This structure of having all the content available is great if it is narrowly focused (which the course is; recall it’s focused on helping you become better at using twitter) and meets a specific need for the user (which of course it did for me or I would not have purchased it). Because I have learning goals, I could go into this space and utilize the teachings. I was also exposed to new ideas that I would never have thought of on my own.

My Take Aways for an Academic Course

In the TM course there is no deadline on learning. The course is mine to access forever. It’s just like if I went out and bought a book to help me learn something. In thinking about what I learned and how I might apply it to an academic course, I realized the following:

  • There is probably no need to release all the content at once. Doing so (to the tune of about 15 weeks worth of content) could be way overwhelming for any student. Releasing all the content at once around a very specific chunk of the course makes the most sense. TM has a good amount of content that is appropriate for the cost. An academic course would have significantly more content. A full release wouldn’t make sense (which got me thinking about how we release content in academic courses in general, but that is for another time).
  • Students need learning goals, and they need to set these for themselves. I came into the TM course with my own set of goals. The course helped me meet those goals as well as extend them. However, because I had my own goals I always felt empowered by how I approached the content and applied it. I usually ask my students what they want to learn in a course, but I never really do much with that information. I use it to get to know them better. If we are going to be studying something that links to one of their goals, I point it out. However, I don’t think it’s my job to do something with everyone’s goals. I do think I could do more to help students think about goal setting in ways that make sense for the course and empower them to realize them.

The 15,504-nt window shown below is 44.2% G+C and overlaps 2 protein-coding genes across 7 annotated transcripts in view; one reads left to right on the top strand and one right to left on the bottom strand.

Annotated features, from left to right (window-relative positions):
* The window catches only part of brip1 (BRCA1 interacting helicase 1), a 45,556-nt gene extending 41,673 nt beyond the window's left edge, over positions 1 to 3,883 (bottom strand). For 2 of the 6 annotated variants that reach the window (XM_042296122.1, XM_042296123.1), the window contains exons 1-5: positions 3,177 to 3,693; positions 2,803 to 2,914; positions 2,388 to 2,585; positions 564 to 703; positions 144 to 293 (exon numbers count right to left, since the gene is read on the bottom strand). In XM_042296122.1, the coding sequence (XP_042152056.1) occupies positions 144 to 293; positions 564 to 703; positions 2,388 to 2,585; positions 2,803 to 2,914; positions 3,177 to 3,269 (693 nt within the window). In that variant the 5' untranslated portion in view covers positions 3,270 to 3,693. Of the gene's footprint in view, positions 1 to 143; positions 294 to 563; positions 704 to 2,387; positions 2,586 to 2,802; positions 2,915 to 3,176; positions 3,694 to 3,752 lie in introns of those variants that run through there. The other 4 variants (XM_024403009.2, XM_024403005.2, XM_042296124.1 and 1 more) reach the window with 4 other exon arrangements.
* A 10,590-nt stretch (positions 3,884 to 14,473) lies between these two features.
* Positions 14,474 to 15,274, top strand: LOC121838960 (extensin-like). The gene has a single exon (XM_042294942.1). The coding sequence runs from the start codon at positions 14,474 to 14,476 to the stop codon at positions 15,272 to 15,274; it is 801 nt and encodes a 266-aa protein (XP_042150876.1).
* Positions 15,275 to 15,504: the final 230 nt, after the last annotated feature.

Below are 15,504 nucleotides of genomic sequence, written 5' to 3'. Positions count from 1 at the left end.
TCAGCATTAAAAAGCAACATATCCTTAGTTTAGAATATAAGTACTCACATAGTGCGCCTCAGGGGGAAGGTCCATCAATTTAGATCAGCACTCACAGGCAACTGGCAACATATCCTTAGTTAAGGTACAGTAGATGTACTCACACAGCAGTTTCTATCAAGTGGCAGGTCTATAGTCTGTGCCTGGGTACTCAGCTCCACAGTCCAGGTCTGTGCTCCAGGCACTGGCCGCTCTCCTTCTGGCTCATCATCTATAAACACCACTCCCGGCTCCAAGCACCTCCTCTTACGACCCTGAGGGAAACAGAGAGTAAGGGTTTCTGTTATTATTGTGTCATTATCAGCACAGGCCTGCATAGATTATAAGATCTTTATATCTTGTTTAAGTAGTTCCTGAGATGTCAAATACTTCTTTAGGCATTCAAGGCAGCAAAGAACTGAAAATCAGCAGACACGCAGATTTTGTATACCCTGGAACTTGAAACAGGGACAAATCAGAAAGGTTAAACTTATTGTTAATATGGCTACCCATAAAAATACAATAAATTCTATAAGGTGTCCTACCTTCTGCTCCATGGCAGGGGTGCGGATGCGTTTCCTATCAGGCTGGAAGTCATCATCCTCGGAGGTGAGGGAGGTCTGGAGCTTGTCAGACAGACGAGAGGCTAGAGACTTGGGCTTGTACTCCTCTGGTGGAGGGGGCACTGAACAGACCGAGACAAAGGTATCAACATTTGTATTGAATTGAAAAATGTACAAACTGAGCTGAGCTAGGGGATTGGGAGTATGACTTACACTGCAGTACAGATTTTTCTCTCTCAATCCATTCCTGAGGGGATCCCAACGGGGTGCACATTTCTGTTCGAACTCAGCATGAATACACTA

• Having freedom to navigate the course and use the information to help me meet my goals was extremely helpful. So while I don’t think releasing all the content at once is the way to go for a 15 week academic course, I do think there’s something to consider here in terms of when and how people get access to content and helping them think about how they use it. I think people tend to use a syllabus in a linear manner, and I’d like to think about how to break that.

Next week I’ll be writing about lessons I have learned from a second online course I am taking. This course is structured much differently and my experiences with it are giving me a broader perspective on what it means to teach online.

One Year Ago

Two Years Ago

Finishing the Story of the Syllabus

Last week, I discussed considering what story you wanted your syllabus to tell. At that point, I had taken the ideas I learned from this site and developed a story line for the first half of my fall syllabus. My goal was to complete the story which I was able to do. In this post, I want to share the story in its entirety and talk about next steps in developing my online course.

The Story